Two of my grandchildren (I know, it's shocking to me too) are competitive swimmers. They swam this past weekend in the Georgia State Championships and did well. I was talking to my son Grant, their dad, and saying how great it was, and he said it was nothing compared to the news that same day from one of my other sons about his grad school plans. Grant was just being generous, and modest, but it struck me that what he said wasn’t true. What his little swimmers were doing in that noisy pool, among the excitement and commotion of parents and peers, was as important as anything they would ever do. They were laying a cornerstone in the foundation of character: the habit of achievement.
The next day I was talking to my oldest son, whose children are budding musicians, one a pianist the other a violinist. He said his daughter’s violin teacher has a patient way of emphasizing a step-by-step approach. It made me think of something a recent Olympic gold medalists (Mikella Shiffrin, as I recall) said about her approach to slalom racing: she focuses on the process, each movement, step and turn. The cumulative result takes care of itself.
I read a piece in The New York Times recently that, in the old debate over nature vs. nurture, came down on the side of nature. Recent studies suggest genes are destiny. Which leaves me with mixed feelings: oh, good, I couldn't have screwed them up too badly by denying them video games and dispensing occasional ranting lectures; vs., what was the point of all that diligent parenting, anyway?
Well, it was fun. That's one thing. I know that because I miss them. And when they achieve something cool, I, like presidents and governors, always give myself a lot of credit, even though I know I don't deserve it. I know this because I never even did their homework for them. But now I've come up with something to hang onto, something that, now that I consider it, I wish I had thought more about before: my pack-mule role in helping my children develop.
Achievement is up to the child, but enabling and facilitating a habit of achievement is something a parent can do. It's something we do out of love and perhaps some kind of instinct, like a mama lion teaching her cub to hunt for food. We get up early to take them to swim practice; we hang around soccer fields and chess tournaments; we go to their plays and concerts; we remind them to practice; we tell them not to give up when they get discouraged. We help them get started, and we help them persevere. Sometimes it takes a while for them to find the thing that lights their fire, but we keep taking them back to the metaphorical activity store. We rent pianos and saxophones, we buy balls and rackets of all types, we hire coaches and senseis.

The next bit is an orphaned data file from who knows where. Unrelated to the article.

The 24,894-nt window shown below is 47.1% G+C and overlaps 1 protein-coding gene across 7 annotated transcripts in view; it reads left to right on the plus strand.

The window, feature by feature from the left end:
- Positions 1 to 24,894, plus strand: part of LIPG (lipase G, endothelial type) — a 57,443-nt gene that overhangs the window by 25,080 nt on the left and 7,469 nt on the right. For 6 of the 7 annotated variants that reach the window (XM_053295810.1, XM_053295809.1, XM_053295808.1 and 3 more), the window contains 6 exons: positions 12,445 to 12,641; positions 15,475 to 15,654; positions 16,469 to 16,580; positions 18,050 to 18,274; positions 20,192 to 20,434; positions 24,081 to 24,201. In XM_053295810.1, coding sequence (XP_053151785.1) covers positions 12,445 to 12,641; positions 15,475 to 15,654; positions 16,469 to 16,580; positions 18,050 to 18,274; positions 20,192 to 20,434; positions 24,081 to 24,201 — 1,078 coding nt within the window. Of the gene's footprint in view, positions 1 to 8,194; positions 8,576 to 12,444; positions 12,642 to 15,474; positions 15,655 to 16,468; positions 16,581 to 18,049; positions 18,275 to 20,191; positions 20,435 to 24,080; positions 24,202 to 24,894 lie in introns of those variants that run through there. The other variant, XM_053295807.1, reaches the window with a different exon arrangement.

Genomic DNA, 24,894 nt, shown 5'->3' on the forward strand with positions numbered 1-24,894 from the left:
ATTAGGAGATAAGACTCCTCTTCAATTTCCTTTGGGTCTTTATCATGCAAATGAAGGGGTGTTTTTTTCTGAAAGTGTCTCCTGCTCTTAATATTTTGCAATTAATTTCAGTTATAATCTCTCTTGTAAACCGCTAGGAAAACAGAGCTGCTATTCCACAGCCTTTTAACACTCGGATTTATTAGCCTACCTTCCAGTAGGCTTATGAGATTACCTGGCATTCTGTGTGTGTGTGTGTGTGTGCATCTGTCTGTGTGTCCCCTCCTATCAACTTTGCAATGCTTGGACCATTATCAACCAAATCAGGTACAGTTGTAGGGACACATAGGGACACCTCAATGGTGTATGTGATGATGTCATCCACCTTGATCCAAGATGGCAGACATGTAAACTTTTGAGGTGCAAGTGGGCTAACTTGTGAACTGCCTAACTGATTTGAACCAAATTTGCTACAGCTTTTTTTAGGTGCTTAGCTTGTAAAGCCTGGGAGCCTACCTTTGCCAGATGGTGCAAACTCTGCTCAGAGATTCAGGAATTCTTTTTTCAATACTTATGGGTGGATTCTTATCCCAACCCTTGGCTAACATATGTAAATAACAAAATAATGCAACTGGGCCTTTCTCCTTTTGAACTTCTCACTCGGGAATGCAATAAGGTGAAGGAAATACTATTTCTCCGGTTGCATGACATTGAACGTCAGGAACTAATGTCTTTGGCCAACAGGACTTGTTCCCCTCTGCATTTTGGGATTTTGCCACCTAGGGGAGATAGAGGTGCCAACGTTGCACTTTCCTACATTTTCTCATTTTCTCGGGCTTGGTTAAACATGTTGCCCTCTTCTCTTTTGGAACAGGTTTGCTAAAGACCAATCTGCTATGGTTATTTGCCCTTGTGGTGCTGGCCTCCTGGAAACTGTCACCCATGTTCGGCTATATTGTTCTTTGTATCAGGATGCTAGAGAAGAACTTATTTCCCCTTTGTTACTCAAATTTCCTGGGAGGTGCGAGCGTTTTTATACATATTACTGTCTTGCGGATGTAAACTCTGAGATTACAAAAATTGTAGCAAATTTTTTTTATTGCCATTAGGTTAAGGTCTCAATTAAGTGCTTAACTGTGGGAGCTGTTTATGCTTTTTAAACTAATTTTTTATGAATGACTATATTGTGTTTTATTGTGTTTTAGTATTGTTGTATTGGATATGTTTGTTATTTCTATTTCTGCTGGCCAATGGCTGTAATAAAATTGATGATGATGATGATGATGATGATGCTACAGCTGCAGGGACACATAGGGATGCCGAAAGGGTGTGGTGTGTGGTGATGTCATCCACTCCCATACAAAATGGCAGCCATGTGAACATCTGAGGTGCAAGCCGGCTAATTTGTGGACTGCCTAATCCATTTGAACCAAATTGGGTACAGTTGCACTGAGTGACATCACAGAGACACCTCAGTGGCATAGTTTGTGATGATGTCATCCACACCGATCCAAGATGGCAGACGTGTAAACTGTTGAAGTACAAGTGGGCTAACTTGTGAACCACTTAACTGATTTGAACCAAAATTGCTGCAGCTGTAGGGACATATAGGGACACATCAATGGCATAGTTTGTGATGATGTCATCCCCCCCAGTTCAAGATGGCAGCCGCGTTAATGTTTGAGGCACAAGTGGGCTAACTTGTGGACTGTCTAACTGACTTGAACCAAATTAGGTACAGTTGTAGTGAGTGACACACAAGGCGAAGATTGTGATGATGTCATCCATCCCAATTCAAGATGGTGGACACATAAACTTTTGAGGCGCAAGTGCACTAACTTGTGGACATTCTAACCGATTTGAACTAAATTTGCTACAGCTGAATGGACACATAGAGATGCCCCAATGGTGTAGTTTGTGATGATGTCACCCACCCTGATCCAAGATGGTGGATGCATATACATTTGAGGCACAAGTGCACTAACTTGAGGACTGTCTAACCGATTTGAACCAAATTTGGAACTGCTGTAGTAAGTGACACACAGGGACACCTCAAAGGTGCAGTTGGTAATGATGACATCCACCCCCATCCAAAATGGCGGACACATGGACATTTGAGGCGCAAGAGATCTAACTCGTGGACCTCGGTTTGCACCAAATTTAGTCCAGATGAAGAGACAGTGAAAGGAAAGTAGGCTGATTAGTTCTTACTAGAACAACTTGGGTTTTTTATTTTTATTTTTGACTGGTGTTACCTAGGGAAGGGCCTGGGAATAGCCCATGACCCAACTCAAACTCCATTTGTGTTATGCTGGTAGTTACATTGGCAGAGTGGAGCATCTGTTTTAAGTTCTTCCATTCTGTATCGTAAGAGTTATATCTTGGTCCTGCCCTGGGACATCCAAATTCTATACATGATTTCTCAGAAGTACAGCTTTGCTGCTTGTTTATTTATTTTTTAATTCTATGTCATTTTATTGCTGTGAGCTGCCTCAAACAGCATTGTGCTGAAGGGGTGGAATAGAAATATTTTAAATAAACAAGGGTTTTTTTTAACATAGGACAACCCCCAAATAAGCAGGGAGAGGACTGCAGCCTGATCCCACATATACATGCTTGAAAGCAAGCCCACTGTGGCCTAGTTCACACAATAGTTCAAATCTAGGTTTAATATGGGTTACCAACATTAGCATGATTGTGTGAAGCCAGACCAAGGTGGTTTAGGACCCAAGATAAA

Do you remember the feeling of realizing for the first time that you were good at something? Anything. It doesn't matter. Sports. Spelling bees. Magic tricks. Do you remember how empowering it was? Hey, I can do something, and do it well. It makes you proud. It makes you confident. It makes you willing to try other things. It makes you willing to take risks.
DNA may be the car, but it needs a driver. It's not going to go far with one who is too cautious, too unconfident. And it's likely to crash with one who lurches from point to point without mastering driving skills along the way. That's what achievements are: driving skills. Although, I kind of hate to think of it that way when I remember my moments terror as I taught them actual driving skills and tromped on the brake that did not exist on the passenger side of the car.